Ali Pasha, lion of Ioannina- Dr Eugenia Russell, Dr Quentin Russell
At the beginning of the nineteenth century, the life of a petty tyrant in an obscure corner of the Ottoman Empire became the stuff of legend. What propelled this cold-blooded archetype of Oriental despotism, grandly known as the Lion of Ioannina and the Balkan Napoleon, into the consciousness of Western rulers and the general public? This book charts the rise of Ali Pasha from brigand leader to a player in world affairs and, ultimately, to a gruesome end. Ali exploited the internal weakness of the Ottoman Empire to carve out his own de facto state in Albania and Western Greece. Although a ruthless tyrant guilty of cruel atrocities, his lavish court became an attraction to Western travellers, most famously Lord Byron, and his military prowess led Britain, Russia and France to seek his alliance during the Napoleonic Wars. His activities undermined the Sultan’s authority and helped bring about the Greek War of Independence. Quentin and Eugenia Russell describe his remarkable life and military career as well as the enigmatic legacy he bequeathed in his homeland both as a nationalist hero and a tyrant, and further afield as inspiration for writers and artists of the Romantic movement.
The Jews of Ioannina, Dalven Rae
The Greek-speaking Jews of Greece, the Romaniotes, have suffered both neglect and indifference from modern scholars. Neither Ashkhenazi nor Sepharadi, they have maintained their traditions and customs stretching far back into antiquity. They are, in fact, a tangible contact with the world of Hellenistic Jewry, which was the matrix in which Christianity was born and developed and out of which great rabbis and scholars influenced Jewish life throughout the Balkans and even Europe in the Middle Ages. This fine work by Rae Dalven, herself a Romaniote, is a much needed initial work on not only the Romaniotes but on the life of the once quite significant Romaniote community in loannina. It is a little known and badly recorded world and one that has all but vanished into the past. One is hopeful that, through the work of Dr. Dalven, young scholars may be inspired to further study and document other Romaniote communities in Greece.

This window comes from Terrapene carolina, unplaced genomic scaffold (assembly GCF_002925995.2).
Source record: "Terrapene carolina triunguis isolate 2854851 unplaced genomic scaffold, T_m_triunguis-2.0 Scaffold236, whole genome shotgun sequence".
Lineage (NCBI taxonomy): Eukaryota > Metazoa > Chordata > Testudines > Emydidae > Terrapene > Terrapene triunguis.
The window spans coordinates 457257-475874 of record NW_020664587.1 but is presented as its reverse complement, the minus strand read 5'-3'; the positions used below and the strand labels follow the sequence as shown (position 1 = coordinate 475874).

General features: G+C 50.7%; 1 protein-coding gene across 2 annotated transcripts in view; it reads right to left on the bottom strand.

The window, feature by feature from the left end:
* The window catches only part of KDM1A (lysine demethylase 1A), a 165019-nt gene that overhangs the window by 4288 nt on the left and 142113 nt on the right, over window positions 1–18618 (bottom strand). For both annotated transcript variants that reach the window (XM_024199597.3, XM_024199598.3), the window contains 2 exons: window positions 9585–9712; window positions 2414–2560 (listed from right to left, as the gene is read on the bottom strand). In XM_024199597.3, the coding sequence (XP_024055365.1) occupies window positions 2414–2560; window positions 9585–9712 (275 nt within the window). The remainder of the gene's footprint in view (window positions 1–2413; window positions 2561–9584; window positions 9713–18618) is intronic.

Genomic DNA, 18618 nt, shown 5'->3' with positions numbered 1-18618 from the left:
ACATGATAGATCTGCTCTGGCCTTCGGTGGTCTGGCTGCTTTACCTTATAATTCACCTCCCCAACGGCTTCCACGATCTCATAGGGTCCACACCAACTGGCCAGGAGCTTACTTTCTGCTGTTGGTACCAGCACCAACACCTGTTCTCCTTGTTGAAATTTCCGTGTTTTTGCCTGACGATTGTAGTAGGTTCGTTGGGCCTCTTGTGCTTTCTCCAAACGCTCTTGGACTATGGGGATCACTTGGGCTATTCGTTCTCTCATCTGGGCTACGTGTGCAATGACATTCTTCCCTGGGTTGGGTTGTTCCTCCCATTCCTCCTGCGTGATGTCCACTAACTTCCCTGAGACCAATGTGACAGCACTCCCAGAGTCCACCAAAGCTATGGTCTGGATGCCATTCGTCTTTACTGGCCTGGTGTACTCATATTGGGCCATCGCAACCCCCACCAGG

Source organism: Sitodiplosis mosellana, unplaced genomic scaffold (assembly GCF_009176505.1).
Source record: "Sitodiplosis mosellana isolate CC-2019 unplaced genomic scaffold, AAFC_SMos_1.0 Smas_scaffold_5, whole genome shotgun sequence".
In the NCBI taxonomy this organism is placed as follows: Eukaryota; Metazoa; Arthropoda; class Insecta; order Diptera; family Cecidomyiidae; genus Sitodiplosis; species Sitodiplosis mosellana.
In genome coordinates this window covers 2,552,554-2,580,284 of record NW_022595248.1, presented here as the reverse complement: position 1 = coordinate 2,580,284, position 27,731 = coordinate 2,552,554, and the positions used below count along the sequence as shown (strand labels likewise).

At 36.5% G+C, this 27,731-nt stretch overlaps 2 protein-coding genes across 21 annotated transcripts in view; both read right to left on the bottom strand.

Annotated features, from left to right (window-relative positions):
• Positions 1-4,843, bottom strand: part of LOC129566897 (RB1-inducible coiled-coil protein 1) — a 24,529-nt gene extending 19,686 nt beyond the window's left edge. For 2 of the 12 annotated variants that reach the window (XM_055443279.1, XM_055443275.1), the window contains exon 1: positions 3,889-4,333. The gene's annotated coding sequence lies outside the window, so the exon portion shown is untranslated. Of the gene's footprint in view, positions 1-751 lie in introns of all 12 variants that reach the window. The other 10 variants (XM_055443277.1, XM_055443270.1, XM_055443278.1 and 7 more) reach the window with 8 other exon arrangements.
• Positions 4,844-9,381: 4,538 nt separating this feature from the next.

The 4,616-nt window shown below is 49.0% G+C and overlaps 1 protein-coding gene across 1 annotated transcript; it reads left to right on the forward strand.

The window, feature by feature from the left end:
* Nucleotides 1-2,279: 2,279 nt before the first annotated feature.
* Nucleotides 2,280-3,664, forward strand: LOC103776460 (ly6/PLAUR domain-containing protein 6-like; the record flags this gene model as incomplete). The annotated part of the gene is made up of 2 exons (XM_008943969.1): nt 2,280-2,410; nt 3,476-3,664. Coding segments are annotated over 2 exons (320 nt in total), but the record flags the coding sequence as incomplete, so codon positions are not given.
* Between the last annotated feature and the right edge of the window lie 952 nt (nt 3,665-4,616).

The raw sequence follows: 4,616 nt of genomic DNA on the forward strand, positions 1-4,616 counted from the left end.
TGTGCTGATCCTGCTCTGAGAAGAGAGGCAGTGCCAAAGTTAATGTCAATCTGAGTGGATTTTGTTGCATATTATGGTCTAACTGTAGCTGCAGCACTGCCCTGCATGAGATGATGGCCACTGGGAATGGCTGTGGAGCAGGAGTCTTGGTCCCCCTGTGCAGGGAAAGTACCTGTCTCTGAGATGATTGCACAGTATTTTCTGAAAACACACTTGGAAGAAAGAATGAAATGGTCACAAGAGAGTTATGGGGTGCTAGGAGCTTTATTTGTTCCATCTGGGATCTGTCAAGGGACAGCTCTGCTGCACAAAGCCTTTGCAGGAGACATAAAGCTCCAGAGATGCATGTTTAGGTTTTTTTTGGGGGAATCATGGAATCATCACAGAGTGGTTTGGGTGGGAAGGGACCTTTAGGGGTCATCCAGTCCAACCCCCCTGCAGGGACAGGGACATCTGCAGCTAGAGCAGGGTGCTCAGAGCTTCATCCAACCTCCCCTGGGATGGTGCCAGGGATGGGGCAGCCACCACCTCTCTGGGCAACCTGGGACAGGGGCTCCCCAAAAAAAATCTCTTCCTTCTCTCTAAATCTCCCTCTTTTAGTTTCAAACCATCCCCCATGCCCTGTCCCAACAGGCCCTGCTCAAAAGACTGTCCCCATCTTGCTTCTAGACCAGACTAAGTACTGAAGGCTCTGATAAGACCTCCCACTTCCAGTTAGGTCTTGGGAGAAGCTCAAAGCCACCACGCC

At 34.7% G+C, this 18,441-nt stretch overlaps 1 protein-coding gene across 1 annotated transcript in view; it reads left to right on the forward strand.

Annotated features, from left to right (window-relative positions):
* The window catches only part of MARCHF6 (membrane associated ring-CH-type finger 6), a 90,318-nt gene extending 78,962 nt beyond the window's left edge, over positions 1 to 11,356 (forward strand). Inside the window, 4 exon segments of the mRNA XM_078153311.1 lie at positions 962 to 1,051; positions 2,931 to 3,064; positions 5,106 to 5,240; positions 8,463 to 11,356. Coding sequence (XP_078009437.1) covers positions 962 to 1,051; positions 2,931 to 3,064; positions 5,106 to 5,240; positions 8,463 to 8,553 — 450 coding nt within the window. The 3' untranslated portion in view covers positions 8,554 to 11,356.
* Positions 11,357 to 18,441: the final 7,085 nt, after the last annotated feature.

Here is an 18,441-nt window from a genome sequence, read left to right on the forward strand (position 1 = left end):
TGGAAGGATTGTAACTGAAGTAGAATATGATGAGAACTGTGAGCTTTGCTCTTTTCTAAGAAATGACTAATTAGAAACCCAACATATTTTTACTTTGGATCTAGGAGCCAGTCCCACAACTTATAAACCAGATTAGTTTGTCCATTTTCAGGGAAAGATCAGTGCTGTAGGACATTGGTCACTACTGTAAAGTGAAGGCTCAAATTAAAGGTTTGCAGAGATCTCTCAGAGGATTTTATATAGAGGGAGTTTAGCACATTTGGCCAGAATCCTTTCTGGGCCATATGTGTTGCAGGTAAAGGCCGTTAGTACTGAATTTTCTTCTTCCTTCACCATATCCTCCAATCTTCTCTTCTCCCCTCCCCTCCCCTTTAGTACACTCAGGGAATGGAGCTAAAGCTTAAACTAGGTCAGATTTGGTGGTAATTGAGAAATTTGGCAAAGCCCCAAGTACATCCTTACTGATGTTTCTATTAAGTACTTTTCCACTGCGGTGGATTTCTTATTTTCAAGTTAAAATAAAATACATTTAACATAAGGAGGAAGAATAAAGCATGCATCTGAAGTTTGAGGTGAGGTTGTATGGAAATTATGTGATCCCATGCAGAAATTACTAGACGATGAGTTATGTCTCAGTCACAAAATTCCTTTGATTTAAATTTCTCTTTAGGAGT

1898 – 1944 the Nissim Levis Panorama , Alexander Moissis
Every picture tells a story. A touching photographic journey, captured in over 500 stereoscopic glass plates by the doctor and photographer Nissim Levis, a member of a prominent family in the Romaniote Jewish community of Ioannina. They were found by chance, in a corner of history and the city, in the possession of a street vendor who invited passersby to examine them by looking into a wooden box, for a fee – “one frank for the panorama, ladies and gentlemen!” A charming voyage in time that starts during the last fifteen years of Ottoman rule in Ioannina, with stops along the way for the city’s major historical events and for visits to some of the world’s most cosmopolitan locales of that period. Most of all, however, it is a small tribute to the memory of a group of individuals who would otherwise have been remembered only as simple rows on the Holocaust Museum’s list of victim